An Inspiring Classics Day at BU

 5 Montrose JCL Members at the Massachusetts JCL’s annual Classics Day

Kate Novack '24

5 Montrose JCL Members at the Massachusetts JCL’s annual Classics Day

Whether your knowledge of the Classics comes from your required year of eighth grade Latin, an obsession with the Percy Jackson series, or an intense study of the language for four years, everyone should have a general understanding of the origins of the classical languages and why they are so influential to our society today. On December 1st, 2022, 5 members of the Junior Classical League (JCL), including myself, traveled to Boston University to partake in the Massachusetts JCL Chapter’s annual Classics Day.  For just a few hours on a regular Thursday, we were transported to Ancient Greece and Rome to contemplate the lives of many marginalized groups of ancient society and discover why their contributions are so essential to the study of classical history. 

James Uden is a professor of Classical Studies and the Chair of the Classics Department at Boston University. Professor Uden told the many curious and passionate students in the room that on this classics day, it “seemed like we were reaching back to the giants who lived before us.” With various topics being offered by Professors for lectures, Professor Uden encouraged us to “attempt to understand other human beings who were different from us.” Another meaningful insight he shared was the impact of his high-school Latin teacher on his passion for the Classics, and his desire to share her wisdom with his students. Just like Professor Uden’s high-school Latin teacher, Mrs. Demirjian, our amazing and talented Latin teacher, continues to “make an impact on the lives of her students each and every day.” Not only is Mrs. Demirjian a talented teacher, but she is also an expert at fostering the crazy Latin quirks that make our class so special. You know you have an amazing teacher when she lets you hang up a picture of Guy Fieri to help remember the four principal parts of a verb.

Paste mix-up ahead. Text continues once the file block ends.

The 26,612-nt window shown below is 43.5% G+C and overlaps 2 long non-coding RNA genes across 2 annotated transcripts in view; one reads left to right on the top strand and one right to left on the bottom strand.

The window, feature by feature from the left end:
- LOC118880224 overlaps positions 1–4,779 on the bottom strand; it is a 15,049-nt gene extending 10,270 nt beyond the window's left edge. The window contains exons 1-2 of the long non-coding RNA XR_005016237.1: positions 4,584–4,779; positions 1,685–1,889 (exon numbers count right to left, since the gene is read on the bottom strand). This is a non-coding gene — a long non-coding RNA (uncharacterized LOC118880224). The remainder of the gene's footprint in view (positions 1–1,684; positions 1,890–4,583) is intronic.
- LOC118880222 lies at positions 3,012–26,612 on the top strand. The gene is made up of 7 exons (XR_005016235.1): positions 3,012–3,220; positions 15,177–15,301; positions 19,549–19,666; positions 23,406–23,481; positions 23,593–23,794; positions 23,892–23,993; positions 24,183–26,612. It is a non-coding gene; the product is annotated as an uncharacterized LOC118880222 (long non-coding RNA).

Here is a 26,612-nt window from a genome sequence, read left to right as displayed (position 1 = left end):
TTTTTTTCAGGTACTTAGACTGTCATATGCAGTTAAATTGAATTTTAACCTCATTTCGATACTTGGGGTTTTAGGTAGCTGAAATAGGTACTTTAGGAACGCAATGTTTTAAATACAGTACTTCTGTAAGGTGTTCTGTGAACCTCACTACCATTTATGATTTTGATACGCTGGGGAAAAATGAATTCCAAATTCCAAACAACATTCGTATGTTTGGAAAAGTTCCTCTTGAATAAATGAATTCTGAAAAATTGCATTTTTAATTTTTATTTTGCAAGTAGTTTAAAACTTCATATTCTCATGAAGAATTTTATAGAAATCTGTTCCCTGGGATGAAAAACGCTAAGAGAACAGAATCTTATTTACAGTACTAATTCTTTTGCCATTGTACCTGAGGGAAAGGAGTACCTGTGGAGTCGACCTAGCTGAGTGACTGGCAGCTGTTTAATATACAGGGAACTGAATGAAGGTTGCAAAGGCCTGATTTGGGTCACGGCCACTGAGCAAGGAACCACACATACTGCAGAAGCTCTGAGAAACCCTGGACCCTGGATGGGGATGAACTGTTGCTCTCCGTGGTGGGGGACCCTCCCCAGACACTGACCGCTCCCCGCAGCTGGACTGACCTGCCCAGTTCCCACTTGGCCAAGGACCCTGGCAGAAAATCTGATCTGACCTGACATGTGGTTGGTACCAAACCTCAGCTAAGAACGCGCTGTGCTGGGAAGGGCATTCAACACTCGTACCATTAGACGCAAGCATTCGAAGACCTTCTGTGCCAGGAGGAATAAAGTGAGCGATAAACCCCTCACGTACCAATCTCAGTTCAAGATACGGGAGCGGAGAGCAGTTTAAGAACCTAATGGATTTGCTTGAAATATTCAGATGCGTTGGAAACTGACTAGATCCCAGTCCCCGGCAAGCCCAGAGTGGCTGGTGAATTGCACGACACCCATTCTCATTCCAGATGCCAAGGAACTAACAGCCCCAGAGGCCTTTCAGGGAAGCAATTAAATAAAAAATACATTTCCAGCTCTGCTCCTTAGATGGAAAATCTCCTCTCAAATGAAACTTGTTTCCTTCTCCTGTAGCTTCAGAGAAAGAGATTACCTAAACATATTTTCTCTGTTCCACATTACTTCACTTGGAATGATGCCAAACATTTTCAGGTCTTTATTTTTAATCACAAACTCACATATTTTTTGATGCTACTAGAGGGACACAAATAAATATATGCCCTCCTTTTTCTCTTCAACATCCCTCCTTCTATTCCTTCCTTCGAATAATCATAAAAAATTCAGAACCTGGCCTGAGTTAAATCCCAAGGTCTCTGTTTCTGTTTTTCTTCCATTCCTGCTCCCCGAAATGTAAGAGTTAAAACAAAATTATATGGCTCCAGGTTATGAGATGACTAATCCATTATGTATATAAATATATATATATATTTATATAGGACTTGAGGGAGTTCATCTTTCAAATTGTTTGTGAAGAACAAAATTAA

With topics ranging from Masks in Athenian Tragedy to Lookin’ fine in Ancient Times, JCL students had the opportunity to explore different topics that they were interested in and wanted to learn more about. Madison Li, another passionate Latin student and co-leader of the Junior Classical League chapter at Montrose, shared her insights: “My favorite part of classics day was the different courses we were allowed to take. There were twelve options and we could choose our top favorite..even if you didn’t get your top lecture, you could still sneak in.” Attending both Women Writers in Ancient Rome and Women in Greek Drama, I was able to learn and appreciate the contributions of a severely marginalized group of women to a predominantly male-controlled society. Professor Leah Kronenburg, Associate Professor of Classical Studies and director of graduate admissions, highlighted that the “study of women in ancient literature is the study of men’s views about women.” In this lecture, I learned that throughout the course of ancient Roman history, women contributed greatly not only to household duties but also to the art of eloquence and rhetoric in the forum. I was inspired by a particular ancient Roman woman, Hortensia, who possessed artful public speaking and rhetorical skills but also boldly “bore a man’s spirit under the form of a woman” in the Roman government. These women, although only valued by men as domestic matrons and wives, influenced not only the political scenes of the societies in which they lived but also future generations.